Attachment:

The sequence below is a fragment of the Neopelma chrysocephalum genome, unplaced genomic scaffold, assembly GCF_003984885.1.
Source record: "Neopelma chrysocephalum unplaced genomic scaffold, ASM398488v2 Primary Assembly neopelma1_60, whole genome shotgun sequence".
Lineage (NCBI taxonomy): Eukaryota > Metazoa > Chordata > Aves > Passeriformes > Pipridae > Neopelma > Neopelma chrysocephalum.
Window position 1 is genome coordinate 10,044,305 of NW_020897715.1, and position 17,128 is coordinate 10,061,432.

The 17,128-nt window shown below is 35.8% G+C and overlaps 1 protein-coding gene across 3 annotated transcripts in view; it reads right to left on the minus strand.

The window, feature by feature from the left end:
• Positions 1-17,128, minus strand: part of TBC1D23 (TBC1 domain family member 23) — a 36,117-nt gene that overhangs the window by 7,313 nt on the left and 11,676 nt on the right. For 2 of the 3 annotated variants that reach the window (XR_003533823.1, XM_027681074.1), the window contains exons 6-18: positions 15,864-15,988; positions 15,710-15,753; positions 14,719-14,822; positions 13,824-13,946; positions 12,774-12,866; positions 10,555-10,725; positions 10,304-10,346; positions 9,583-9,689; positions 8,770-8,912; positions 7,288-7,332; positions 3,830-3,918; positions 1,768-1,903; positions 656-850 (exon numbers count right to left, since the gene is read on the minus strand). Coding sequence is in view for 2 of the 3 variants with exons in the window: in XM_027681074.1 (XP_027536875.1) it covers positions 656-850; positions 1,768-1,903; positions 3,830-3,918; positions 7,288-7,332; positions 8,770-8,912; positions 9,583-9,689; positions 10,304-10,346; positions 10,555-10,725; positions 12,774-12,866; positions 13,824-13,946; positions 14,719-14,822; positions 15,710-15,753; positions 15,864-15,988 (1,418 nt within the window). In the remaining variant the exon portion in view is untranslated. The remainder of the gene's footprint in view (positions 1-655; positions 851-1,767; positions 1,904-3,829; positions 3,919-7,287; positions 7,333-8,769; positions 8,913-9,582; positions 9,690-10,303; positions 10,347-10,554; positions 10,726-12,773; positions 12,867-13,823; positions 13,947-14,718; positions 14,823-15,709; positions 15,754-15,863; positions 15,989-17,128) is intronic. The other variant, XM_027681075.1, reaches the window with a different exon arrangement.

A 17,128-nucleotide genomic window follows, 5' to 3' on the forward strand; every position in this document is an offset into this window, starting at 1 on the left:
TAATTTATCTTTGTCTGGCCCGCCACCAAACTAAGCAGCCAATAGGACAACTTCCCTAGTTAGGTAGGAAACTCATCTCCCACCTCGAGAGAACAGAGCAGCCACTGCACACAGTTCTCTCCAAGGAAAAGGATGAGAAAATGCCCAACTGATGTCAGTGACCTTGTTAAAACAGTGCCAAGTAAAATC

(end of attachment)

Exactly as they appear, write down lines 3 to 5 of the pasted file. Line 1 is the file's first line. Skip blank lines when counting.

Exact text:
Lineage (NCBI taxonomy): Eukaryota > Metazoa > Chordata > Aves > Passeriformes > Pipridae > Neopelma > Neopelma chrysocephalum.
Window position 1 is genome coordinate 10,044,305 of NW_020897715.1, and position 17,128 is coordinate 10,061,432.

The 17,128-nt window shown below is 35.8% G+C and overlaps 1 protein-coding gene across 3 annotated transcripts in view; it reads right to left on the minus strand.